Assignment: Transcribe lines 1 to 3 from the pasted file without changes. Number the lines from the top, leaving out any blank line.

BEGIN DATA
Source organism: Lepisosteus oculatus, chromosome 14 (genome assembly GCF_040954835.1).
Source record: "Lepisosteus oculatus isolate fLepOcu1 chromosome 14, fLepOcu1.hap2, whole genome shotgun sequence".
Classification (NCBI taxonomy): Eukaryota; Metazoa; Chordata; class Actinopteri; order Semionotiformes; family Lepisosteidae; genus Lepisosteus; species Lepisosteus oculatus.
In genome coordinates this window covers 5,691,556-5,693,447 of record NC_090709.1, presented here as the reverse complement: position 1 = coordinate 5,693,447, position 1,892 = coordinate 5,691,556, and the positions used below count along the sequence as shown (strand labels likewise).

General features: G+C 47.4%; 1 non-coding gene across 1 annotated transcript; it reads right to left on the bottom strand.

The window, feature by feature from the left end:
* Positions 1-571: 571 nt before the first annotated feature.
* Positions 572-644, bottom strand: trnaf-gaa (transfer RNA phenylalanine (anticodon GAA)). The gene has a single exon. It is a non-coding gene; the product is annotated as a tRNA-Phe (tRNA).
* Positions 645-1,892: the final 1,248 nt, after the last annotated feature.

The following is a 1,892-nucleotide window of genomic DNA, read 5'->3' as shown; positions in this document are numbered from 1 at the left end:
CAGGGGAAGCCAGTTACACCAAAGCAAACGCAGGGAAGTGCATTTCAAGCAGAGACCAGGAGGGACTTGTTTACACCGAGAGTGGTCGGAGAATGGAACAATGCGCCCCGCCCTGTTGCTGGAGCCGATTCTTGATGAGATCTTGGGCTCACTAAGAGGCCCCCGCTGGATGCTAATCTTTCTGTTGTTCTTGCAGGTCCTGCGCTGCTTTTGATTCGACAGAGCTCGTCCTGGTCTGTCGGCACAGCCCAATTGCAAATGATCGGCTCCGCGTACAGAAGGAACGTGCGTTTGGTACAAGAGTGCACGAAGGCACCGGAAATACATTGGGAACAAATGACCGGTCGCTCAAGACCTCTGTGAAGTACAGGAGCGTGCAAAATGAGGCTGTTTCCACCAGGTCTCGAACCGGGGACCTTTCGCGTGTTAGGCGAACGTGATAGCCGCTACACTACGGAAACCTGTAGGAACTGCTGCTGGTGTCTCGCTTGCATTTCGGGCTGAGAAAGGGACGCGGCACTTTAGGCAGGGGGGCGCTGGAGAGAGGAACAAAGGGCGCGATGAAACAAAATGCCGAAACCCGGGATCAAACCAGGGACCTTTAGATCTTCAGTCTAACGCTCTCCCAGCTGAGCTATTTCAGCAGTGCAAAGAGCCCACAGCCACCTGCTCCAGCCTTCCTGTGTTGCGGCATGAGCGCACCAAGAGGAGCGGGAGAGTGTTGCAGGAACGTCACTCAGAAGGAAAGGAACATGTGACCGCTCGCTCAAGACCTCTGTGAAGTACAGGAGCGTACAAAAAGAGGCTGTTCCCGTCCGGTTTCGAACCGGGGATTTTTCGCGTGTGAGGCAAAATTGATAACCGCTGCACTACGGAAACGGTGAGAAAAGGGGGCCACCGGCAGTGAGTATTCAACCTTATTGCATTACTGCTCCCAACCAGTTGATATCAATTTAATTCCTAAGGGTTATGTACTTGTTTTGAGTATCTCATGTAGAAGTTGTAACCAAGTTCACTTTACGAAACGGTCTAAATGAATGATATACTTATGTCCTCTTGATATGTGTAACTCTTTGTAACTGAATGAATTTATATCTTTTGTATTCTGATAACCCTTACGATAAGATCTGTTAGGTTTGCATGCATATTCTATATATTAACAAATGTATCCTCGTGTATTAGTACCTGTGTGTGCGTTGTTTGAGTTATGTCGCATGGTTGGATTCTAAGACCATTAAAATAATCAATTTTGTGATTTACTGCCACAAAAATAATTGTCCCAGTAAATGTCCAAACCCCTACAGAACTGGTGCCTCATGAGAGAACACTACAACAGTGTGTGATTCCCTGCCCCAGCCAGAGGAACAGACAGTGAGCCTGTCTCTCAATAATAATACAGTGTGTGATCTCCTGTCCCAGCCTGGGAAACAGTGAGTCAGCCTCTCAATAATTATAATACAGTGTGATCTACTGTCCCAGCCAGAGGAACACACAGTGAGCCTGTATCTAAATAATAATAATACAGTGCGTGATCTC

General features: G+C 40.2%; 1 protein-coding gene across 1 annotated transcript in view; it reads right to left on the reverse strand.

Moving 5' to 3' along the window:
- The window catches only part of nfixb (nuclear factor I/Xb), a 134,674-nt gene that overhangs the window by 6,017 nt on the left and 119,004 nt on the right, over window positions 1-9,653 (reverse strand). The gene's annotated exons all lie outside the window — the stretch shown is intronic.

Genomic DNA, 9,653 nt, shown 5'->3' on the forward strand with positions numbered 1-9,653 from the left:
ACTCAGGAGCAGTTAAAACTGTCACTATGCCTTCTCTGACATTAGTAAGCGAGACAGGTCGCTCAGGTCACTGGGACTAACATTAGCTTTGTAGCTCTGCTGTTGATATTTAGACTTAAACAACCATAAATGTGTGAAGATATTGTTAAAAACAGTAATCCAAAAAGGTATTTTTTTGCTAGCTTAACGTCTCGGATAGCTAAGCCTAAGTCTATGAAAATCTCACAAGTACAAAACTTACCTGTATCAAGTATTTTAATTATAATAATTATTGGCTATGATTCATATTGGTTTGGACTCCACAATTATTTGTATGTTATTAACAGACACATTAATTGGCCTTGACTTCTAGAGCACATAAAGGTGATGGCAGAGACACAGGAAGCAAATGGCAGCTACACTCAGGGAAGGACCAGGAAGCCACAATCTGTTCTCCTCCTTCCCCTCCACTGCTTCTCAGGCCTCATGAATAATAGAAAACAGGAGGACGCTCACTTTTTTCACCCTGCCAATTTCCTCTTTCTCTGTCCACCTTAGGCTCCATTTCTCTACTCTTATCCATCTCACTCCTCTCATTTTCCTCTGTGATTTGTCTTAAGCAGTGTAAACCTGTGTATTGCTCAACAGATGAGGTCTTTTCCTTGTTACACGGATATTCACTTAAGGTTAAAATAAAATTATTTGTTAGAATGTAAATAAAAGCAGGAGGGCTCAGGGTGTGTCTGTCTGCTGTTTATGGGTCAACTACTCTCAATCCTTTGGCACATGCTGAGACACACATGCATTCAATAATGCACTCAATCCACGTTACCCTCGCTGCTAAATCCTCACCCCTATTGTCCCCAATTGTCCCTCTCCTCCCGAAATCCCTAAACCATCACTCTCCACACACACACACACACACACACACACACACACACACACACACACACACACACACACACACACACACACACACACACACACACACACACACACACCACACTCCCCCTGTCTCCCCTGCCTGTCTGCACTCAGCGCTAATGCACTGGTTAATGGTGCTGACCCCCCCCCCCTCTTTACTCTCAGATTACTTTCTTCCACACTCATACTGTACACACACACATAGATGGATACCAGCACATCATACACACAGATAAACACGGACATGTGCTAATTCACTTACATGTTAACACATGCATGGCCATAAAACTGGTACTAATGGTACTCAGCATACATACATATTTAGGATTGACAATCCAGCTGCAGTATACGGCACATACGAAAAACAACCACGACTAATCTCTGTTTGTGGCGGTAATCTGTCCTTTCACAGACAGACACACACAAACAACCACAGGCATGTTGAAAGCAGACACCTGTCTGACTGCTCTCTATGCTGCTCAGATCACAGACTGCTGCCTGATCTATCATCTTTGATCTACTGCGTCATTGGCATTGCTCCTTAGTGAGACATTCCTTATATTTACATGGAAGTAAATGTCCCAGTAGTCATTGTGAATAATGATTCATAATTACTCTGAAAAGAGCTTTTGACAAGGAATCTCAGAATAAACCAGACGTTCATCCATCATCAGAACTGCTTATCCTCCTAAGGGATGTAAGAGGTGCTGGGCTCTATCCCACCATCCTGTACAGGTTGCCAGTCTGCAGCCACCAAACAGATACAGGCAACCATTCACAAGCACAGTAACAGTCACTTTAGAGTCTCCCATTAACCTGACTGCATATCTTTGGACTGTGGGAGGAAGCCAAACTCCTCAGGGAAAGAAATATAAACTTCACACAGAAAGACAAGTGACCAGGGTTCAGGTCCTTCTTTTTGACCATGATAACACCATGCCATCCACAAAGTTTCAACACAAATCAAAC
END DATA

Source organism: Lepisosteus oculatus, chromosome 14 (genome assembly GCF_040954835.1).
Source record: "Lepisosteus oculatus isolate fLepOcu1 chromosome 14, fLepOcu1.hap2, whole genome shotgun sequence".
Classification (NCBI taxonomy): Eukaryota; Metazoa; Chordata; class Actinopteri; order Semionotiformes; family Lepisosteidae; genus Lepisosteus; species Lepisosteus oculatus.